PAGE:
Body found behind church in November identified
By Nick Hiltunen
Published in News on June 29, 2008 2:01 AM
The bones found behind Fellowship Baptist Church last November once belonged to a man known to wander fields and ditches in search of valuables, the Sheriff's Office says.
Genesis Bruce Lewis had been missing since 2004, and did not turn up until someone found his skeletal remains scattered in a ditch in 2007.
Foul play has never been suspected, authorities have said. Goldsboro police took the initial missing person report in January 2004.
Lewis was identified by a Medical Examiner's Office bone expert after traditional identification methods proved fruitless, Capt. Tom Effler said.
That left the identity of the victim a mystery for many months, after a reportedly happenstance discovery of Lewis' remains.
A worker clearing a field belonging to Goldsboro City Councilman Chuck Allen alerted authorities when he found a skull on the Arrington Bridge Road property, Sheriff's Office officials said.
It still is not clear how Lewis got there, and with the area's history of flooding, he could have died elsewhere and washed into the ditch, authorities have said.
However, the land lies near the intersection of John Street -- where Lewis is last known to have lived -- and Arrington Bridge Road.
The skeletal find launched a laborious investigation starting with a two-day excavation of the skull and bone fragments scattered over a distance of about 150 feet.
A team of Sheriff's Office detectives and other volunteers said they were knee-deep in mud to extract the pieces of bone.
As he left the excavation site when authorities finished their search on Nov. 24, Capt. Tom Effler remarked that despite the intensive search, "We have not found it all, and we probably never will."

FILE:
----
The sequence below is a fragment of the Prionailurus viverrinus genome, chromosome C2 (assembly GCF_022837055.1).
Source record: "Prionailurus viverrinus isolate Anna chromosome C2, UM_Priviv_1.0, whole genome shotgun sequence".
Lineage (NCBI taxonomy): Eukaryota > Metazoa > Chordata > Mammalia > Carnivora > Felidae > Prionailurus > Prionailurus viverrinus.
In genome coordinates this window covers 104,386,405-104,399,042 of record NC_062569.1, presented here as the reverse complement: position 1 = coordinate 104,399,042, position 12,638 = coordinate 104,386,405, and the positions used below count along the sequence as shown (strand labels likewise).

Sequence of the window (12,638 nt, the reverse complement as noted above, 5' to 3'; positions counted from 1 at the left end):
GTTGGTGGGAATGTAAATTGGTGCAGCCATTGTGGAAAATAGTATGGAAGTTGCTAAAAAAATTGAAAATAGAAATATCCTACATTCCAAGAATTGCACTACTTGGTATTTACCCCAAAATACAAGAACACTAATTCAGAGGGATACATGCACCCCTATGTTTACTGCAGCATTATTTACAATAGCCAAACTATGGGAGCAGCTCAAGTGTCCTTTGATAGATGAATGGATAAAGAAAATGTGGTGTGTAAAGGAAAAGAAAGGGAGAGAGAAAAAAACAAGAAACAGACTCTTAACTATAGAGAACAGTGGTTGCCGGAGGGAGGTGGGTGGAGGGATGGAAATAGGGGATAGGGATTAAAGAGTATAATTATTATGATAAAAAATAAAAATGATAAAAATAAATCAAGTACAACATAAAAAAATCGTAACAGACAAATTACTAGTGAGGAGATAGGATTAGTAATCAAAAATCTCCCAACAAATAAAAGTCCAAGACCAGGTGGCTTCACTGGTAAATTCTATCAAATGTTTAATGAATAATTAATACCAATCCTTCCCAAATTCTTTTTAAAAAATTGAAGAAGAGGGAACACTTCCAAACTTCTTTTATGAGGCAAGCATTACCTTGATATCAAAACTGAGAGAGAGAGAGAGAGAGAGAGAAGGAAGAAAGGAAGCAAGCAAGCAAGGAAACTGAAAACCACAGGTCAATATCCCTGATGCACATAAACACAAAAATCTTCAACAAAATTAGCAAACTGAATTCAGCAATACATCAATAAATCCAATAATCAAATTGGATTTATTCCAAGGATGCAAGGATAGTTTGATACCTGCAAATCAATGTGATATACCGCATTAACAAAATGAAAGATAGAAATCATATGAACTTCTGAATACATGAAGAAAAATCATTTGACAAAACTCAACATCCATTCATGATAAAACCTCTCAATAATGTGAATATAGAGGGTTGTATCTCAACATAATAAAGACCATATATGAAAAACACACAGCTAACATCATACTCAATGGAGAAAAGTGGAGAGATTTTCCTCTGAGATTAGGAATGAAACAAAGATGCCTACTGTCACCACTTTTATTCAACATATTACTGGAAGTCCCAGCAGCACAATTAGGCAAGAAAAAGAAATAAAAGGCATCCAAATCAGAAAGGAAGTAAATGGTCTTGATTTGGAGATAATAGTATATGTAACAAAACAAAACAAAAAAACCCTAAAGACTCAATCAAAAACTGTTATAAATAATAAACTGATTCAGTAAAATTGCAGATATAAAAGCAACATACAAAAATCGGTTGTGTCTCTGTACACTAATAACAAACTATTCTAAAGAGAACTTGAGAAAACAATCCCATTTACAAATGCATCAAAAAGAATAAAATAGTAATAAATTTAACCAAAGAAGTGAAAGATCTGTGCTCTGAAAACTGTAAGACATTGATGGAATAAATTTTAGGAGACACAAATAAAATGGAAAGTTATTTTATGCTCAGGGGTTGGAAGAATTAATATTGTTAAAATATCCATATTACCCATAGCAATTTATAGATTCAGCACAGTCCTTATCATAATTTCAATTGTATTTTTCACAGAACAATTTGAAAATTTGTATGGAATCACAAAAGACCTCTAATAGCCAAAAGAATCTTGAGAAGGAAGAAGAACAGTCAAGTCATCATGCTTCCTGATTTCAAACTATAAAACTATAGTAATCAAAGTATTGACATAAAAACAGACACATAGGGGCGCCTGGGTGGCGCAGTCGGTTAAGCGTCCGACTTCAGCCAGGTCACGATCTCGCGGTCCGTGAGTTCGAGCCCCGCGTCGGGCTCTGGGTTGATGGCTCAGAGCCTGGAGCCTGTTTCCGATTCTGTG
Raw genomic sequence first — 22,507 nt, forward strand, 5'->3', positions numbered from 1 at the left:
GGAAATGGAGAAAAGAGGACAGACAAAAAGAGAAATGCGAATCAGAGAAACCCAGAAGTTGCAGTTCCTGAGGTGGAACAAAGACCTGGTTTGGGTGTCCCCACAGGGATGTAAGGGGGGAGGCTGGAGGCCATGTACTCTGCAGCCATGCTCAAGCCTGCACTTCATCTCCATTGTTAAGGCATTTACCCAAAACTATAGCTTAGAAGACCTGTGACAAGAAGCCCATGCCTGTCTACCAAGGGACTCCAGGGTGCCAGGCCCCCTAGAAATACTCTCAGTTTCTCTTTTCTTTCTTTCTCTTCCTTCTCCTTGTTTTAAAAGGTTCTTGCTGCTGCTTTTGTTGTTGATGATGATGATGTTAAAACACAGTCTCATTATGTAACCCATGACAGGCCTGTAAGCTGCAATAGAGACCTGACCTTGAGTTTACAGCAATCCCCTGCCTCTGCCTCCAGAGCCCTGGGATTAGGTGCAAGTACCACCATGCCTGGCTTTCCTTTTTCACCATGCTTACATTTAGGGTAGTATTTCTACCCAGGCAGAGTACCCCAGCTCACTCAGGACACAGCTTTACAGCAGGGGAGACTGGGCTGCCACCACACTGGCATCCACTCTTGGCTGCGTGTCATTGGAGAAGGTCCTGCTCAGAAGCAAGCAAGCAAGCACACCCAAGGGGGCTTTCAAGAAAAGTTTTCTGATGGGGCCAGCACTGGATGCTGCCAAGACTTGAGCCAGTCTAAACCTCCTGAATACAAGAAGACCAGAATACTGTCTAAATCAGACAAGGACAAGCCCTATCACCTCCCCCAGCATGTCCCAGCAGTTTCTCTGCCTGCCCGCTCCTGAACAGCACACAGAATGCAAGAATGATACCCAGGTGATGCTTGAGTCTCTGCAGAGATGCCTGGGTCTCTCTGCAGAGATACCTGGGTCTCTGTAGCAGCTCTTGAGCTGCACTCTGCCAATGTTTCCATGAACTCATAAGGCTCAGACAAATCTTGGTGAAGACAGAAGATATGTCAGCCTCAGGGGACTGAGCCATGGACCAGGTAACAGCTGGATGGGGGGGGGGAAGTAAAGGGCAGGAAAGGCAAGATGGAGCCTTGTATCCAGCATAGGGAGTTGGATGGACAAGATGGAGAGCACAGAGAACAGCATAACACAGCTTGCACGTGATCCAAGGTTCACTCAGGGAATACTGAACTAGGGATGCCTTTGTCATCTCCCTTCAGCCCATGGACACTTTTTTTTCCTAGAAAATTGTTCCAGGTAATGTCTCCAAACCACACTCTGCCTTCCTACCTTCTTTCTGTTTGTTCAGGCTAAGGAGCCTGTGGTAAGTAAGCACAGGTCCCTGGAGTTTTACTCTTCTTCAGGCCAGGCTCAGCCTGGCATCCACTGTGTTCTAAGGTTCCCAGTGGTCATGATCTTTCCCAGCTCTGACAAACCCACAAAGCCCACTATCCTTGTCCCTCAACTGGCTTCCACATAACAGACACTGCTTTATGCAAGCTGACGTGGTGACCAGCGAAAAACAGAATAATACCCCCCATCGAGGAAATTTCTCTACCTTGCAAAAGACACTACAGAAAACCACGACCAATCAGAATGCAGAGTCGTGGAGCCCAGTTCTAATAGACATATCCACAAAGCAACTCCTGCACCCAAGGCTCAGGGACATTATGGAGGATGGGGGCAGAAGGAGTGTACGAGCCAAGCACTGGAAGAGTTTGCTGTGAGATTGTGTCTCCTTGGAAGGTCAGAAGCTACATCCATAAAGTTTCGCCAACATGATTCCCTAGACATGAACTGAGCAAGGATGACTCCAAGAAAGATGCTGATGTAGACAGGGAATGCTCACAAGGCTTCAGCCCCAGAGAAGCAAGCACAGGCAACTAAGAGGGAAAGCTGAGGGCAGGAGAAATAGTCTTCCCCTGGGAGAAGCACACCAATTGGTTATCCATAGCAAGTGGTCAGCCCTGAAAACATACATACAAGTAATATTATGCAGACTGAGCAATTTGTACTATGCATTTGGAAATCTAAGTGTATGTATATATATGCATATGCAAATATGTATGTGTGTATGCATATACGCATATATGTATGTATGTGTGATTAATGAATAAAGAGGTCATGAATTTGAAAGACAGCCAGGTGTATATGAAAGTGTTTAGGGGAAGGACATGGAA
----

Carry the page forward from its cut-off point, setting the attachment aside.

Because of the skeleton's age, investigation proved difficult, because medical and dental records proved difficult to obtain.
Sheriff's Office detectives said that Lewis was actually the second missing person they posited as the skeleton's owner.
Detectives sought records to link him with the skull and bones, Effler said, but time had washed those away as well.
Only one facility was likely to have had medical or dental records belonging to Lewis, but the information was collected so long ago, that the records had been destroyed, Effler said.
That left the greatest hope of identifying the body with Medical Examiner John Butts' office in Chapel Hill.
It took many weeks, but the bone expert was finally able to positively identify Lewis.
Effler said he got a call from a bone expert with the Chapel Hill-based Medical Exam-iner's Office.
"He called and said 'I've got good news.'" Effler said. "I said, 'You've identified him, didn't you.'"
Although there were no obvious signs of foul play in Lewis' death, what caused him to die is still officially listed as "undetermined."
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